Thank you all, exactly as I thought. I actually feel embarrassed that he could be like this and I’m going to pluck up the courage to say so too. I’m glad I’ve got my feet wet in the Gransnet forums and hope I can add some value and help someone else at some point too !

sodapop Sun 03-Jan-21 17:32:51

Good on you Randomnan sometimes we just have to say what we think.

25Avalon Sun 03-Jan-21 17:43:09

Sometimes you need to say things to men and let it compost for a few days to take effect. I think I would say “did you not hear little ...... calling you? She really likes you and was so disappointed that you didn’t reply” then go quiet and leave it to ferment, which it will if he has a conscience and you have not been confrontational. If it doesn’t there’s not much hope I’m afraid.

geekesse Sun 03-Jan-21 17:43:49

First things first. You need to address this directly with him head on. If he can’t be civil to your granddaughter when he’s living in your house, he needs to find somewhere else to live. Why is he living in your house, anyway?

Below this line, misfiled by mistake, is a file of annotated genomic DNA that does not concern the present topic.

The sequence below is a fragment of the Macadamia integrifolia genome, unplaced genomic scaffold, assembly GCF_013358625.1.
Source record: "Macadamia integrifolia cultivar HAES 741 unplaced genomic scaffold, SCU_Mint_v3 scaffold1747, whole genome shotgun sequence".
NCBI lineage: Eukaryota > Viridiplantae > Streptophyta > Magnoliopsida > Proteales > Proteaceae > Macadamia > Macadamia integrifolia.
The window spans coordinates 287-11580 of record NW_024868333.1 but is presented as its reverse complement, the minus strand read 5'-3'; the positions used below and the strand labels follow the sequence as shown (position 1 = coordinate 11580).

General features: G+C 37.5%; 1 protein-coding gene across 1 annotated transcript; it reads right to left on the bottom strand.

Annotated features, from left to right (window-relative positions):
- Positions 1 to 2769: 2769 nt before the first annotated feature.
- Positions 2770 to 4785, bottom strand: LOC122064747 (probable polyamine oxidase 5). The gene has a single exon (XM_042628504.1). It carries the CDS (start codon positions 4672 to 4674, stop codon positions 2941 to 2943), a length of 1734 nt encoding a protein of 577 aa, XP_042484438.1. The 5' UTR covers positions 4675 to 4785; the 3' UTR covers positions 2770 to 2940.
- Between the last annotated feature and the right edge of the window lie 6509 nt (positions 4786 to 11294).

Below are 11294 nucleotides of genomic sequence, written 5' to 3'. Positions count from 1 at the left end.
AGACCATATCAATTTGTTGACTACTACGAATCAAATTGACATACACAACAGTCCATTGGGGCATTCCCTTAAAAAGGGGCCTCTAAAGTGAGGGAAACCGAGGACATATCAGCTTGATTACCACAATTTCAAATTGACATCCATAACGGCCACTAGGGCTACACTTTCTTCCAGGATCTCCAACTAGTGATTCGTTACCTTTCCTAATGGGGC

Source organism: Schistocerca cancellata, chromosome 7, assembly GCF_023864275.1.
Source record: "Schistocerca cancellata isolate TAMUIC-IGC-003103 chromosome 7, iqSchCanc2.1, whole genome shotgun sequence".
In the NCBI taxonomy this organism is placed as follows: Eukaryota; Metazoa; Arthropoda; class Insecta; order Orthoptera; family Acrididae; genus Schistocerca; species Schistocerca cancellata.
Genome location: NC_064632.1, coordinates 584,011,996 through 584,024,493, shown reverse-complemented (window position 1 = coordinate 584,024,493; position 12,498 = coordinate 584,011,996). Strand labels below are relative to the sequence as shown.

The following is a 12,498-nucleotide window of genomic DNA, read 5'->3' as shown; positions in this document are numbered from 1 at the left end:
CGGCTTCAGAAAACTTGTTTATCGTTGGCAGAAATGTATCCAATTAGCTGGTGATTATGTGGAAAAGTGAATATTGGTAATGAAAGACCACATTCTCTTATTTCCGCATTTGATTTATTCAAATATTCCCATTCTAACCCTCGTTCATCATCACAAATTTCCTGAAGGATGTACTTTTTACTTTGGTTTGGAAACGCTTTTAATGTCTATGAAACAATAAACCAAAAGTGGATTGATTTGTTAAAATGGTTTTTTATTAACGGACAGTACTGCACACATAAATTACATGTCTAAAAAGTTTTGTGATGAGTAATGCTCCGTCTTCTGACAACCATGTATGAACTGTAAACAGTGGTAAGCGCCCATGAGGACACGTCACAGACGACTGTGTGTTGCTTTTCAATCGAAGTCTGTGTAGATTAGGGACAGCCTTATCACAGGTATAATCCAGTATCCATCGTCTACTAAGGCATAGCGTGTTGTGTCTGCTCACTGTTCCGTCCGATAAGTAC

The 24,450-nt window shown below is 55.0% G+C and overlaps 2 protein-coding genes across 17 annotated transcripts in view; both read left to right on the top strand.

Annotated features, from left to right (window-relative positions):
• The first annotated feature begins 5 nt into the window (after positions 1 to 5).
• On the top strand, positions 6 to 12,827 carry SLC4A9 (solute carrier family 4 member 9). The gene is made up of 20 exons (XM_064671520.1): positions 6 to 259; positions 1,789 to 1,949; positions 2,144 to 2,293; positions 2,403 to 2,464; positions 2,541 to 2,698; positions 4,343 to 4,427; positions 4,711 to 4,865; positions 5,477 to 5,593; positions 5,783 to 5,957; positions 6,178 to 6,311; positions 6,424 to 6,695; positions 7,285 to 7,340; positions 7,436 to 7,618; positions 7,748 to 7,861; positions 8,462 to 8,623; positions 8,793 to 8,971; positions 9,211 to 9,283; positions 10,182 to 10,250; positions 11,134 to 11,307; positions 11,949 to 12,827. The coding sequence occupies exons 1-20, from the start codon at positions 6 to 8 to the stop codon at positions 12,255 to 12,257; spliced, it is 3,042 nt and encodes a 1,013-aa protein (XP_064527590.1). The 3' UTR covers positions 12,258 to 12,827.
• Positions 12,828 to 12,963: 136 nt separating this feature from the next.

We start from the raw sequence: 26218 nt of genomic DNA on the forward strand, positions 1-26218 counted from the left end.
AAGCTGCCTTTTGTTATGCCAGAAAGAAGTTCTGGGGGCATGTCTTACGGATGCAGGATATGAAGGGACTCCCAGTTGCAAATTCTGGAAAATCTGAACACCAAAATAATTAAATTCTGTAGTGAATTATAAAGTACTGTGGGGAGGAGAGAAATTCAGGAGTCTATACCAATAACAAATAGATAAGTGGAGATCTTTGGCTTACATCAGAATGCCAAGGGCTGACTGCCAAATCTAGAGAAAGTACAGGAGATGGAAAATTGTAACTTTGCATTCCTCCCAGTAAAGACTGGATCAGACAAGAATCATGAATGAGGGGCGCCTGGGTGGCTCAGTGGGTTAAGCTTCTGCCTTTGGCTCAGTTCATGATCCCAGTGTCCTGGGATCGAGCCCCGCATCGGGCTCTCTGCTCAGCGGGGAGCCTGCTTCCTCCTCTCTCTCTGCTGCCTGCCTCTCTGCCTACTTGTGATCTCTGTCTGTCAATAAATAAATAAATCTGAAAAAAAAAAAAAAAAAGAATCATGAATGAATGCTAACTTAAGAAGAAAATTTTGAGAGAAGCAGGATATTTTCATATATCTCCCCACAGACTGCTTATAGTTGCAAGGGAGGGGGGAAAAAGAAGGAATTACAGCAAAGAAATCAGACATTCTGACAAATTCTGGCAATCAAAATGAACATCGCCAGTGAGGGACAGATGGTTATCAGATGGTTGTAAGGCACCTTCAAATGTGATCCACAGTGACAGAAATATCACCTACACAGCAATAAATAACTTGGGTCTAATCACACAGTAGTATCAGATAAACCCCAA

Second, you can’t make things right between warring siblings. When they are away from you, how they relate to one another is their problem, not yours. You should refuse to discuss the things that annoy them about one another, and never take sides.

Smileless2012 Sun 03-Jan-21 17:47:07

Let us know how you get on RandomNan and there's no need for you to be embarrassed; he's a man and responsible for his own behaviour.

Urmstongran Sun 03-Jan-21 17:53:36

I feel for you Randomnan as this is all the more difficult under your roof. You will be privy to more than you bargained for because of it.

I’d be tempted to try it as 25Avalon suggests first. But be prepared to back it up later by saying ‘either sort yourselves out or move out as I’m not happy getting upset in my own home, it’s your choice’.

Good luck!

BrightandBreezy Sun 03-Jan-21 18:09:55

Your son seems unnecessarily judgemental towards his sister regarding her seeing a friend in need out of doors. I am in Tier 4 and, as I understand the rules, one person from a household can meet up with one other person from a different household out of doors. Many people are on the edge at the moment and it seems that your daughter did what she could to help a friend while sticking to the rules.